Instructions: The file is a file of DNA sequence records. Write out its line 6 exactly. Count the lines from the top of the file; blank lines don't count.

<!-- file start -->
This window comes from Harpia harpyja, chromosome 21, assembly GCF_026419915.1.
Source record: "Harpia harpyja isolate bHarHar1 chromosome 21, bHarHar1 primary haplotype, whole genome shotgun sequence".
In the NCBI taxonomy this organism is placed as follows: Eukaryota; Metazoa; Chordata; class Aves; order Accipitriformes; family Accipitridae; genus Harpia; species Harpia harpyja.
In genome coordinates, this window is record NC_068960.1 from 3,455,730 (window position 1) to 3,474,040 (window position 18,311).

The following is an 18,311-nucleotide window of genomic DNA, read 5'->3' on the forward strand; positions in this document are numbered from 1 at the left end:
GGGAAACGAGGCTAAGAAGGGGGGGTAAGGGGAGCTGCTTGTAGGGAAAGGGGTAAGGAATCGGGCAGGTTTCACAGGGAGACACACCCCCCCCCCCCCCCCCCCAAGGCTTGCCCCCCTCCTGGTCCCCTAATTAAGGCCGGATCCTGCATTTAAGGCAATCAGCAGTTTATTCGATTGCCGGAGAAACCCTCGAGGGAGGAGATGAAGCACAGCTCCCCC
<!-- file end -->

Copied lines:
GGGAAACGAGGCTAAGAAGGGGGGGTAAGGGGAGCTGCTTGTAGGGAAAGGGGTAAGGAATCGGGCAGGTTTCACAGGGAGACACACCCCCCCCCCCCCCCCCCCAAGGCTTGCCCCCCTCCTGGTCCCCTAATTAAGGCCGGATCCTGCATTTAAGGCAATCAGCAGTTTATTCGATTGCCGGAGAAACCCTCGAGGGAGGAGATGAAGCACAGCTCCCCC